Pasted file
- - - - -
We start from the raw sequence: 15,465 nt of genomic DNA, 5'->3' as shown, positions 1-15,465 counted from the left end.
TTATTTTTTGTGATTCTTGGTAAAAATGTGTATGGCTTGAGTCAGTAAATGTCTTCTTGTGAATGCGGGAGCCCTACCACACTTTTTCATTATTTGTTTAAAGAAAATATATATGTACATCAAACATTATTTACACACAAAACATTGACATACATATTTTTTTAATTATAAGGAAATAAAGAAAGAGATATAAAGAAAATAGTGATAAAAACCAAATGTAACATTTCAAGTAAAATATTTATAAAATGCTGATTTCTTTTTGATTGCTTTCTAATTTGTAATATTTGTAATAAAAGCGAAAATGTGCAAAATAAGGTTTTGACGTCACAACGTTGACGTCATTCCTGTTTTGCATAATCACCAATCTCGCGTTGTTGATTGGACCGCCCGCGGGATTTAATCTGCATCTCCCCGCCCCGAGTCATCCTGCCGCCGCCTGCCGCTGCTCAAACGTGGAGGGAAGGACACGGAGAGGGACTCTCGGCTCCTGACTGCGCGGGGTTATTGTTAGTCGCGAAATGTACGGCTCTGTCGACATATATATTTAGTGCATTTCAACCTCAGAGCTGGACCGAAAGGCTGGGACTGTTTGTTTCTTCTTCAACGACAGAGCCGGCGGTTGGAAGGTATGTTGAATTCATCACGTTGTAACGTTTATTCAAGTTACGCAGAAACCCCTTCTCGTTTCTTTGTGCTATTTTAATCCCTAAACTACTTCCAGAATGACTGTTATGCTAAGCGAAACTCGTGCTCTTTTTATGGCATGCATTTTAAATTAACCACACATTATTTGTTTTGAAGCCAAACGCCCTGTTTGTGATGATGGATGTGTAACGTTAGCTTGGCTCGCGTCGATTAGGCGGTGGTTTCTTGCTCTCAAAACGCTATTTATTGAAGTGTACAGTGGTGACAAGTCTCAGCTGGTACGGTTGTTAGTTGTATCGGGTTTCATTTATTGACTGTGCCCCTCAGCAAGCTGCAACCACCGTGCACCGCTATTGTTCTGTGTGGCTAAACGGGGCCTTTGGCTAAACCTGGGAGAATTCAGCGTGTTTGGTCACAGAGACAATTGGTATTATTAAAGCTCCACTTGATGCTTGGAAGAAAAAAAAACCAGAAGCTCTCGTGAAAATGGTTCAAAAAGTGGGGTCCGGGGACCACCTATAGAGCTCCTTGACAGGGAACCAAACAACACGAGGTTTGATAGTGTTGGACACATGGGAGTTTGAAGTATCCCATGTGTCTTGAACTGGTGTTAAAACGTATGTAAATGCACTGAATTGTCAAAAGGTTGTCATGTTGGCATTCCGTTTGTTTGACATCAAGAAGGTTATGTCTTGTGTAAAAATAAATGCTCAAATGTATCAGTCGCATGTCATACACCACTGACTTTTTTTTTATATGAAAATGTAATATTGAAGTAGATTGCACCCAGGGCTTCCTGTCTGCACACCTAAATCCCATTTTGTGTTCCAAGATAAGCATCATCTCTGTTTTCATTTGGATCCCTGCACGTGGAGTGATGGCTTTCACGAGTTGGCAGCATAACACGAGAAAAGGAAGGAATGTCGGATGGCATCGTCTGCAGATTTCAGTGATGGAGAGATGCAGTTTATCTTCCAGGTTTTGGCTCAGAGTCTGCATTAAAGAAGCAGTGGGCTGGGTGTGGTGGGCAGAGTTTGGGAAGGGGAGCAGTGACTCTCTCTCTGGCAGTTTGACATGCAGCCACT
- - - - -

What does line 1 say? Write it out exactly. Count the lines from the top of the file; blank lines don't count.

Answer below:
We start from the raw sequence: 15,465 nt of genomic DNA, 5'->3' as shown, positions 1-15,465 counted from the left end.